Note: This is not for claustrophobes, and it's hell on the hamstrings. When you emerge, 45 minutes later, circumambulate the base of the pyramid, looking up as you go: There's no better way to fully comprehend the structure's enormity, nor the lust for immortality that inspired it. You will now be ready for some air-conditioning, so stop at the small Solar Barque Museum, on the south side of Khufu's pyramid.
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It houses the foot cedarwood barque belonging to the pharaoh, which was discovered buried in a pit adjacent to his pyramid. Walk to the Sphinx, ten minutes downhill. Although riddles remain, the human head on the feline body probably portrays the pharaoh Khafre, as the beast was carved from the bedrock leading to his pyramid. Arrive no later than 2 p. Then it's back to the car and on to Sakkara, 15 minutes away. There are more than pyramids and graves in this vast funerary complex, whose monuments cover every period of Egyptian history right through the Christian era.
The one to see is Djoser's Step Pyramid, built circa b. It is the world's earliest stone monument, a precursor to the smooth-sided pyramids of Giza, and its architect was the Frank Gehry of the ancient world, the later deified Imhotep. Take the time to walk around—the visitors are fewer here than at Giza—and when you reach the pyramid's rear, chances are excellent that you will be alone, with just desert silence and wind. You can be back at the Hilton by 5 p. Then it's off on your own—a regular taxi is fine—for the short drive to Zamalek Island, an erstwhile expat and upper-middle-class residential enclave of leafy avenues and bourgeois apartment buildings and villas, now a bit shabby.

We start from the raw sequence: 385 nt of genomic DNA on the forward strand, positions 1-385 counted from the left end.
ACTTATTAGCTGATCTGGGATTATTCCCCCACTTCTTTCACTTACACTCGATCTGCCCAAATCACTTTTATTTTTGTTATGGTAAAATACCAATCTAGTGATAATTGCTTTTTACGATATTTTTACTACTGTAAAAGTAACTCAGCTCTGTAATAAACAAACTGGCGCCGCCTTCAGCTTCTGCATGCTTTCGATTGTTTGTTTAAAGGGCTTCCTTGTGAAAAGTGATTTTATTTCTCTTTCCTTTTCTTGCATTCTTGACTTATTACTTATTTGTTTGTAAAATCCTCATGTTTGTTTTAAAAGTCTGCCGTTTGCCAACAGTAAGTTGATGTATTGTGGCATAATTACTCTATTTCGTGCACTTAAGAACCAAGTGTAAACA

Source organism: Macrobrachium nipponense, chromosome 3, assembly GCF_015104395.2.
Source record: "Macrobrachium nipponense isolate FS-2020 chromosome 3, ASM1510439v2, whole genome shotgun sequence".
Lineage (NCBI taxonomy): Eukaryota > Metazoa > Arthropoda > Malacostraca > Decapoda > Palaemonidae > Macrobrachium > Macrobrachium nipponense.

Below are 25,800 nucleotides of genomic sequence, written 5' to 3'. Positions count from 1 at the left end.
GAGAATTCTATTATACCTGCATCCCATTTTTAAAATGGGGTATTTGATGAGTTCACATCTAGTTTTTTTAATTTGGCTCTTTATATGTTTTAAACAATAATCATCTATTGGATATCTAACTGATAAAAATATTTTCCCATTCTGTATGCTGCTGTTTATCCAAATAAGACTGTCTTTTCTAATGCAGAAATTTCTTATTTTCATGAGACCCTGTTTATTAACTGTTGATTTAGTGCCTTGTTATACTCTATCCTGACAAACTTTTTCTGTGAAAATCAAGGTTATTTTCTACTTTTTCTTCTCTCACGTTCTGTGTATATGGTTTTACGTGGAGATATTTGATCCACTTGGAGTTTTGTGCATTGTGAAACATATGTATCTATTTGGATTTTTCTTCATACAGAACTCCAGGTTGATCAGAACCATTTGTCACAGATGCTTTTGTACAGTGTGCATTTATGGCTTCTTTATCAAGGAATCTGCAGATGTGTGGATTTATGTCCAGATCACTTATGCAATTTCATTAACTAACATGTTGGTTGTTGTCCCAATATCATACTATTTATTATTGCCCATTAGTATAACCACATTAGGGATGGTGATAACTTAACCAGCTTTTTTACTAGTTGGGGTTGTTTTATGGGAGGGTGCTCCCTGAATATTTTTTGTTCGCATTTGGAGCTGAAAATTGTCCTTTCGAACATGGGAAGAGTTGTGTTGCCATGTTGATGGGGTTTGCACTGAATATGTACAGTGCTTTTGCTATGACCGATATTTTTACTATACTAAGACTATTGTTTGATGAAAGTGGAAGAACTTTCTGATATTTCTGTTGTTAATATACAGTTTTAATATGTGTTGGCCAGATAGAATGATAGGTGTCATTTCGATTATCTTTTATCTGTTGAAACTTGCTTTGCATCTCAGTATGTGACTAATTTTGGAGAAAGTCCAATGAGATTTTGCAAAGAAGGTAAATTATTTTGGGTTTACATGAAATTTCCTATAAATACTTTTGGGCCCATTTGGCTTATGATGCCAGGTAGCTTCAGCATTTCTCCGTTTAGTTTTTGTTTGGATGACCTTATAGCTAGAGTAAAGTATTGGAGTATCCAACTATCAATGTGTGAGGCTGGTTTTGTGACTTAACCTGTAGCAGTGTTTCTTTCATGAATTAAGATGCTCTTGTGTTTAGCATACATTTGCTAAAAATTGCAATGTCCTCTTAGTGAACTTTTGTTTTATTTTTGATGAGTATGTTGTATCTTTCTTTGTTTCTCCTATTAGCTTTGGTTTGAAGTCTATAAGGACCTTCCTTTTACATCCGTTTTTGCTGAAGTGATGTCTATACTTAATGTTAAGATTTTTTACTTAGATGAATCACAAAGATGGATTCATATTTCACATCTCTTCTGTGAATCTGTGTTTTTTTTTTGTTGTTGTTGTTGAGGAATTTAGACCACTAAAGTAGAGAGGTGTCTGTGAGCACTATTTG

Stop by the excellent Diwan English-language bookstore, open until p. Inside, you'll find Royalist Egyptian meets Andy Warhol decor, and an interesting menu of Egyptian dishes, including one of my favorites, fettah, a risotto with yogurt, tomato, and beef. You'll find taxis outside for the ride back to the hotel. Meet your guide after breakfast at a. As the doors open, run, don't walk, up to the first-floor Tutankhamun Galleries and head straight to Room 3.
While other guides spend ten minutes on the ground floor with orientation lectures, you can steal some time alone with Tut's resplendent gold death mask pictured right. There are two other must-sees.
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The Royal Mummy Room No. Tear yourself away. This is your last full day in Cairo, and you should spend the rest of it walking the medieval Islamic city. Have your guide and driver escort you to the southern end of the quarter's Ibn Tulun Mosque. Built between a. Immediately adjacent is the Gayer-Anderson Museum—a fascinating old house where a British army doctor who was an avid art collector lived from to Drive from here to Bab Zuweila, the only remaining southern gate of the medieval city of Al-Qahira "The Victorious," from whence Cairo was derived. Your guide will still be with you, but the car and driver should go wait at Bab al-Futuh, one of the two northern gates.